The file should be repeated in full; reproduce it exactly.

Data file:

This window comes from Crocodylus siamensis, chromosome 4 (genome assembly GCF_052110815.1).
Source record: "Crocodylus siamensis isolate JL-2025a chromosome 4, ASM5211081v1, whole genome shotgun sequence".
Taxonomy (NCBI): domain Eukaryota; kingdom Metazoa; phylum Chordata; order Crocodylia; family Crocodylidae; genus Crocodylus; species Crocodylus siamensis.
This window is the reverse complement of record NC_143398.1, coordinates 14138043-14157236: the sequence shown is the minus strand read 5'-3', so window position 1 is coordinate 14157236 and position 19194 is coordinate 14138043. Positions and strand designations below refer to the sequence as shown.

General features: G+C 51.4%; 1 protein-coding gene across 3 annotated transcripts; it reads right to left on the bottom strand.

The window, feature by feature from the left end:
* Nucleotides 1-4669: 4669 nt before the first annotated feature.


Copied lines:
This window comes from Crocodylus siamensis, chromosome 4 (genome assembly GCF_052110815.1).
Source record: "Crocodylus siamensis isolate JL-2025a chromosome 4, ASM5211081v1, whole genome shotgun sequence".
Taxonomy (NCBI): domain Eukaryota; kingdom Metazoa; phylum Chordata; order Crocodylia; family Crocodylidae; genus Crocodylus; species Crocodylus siamensis.
This window is the reverse complement of record NC_143398.1, coordinates 14138043-14157236: the sequence shown is the minus strand read 5'-3', so window position 1 is coordinate 14157236 and position 19194 is coordinate 14138043. Positions and strand designations below refer to the sequence as shown.

General features: G+C 51.4%; 1 protein-coding gene across 3 annotated transcripts; it reads right to left on the bottom strand.

The window, feature by feature from the left end:
* Nucleotides 1-4669: 4669 nt before the first annotated feature.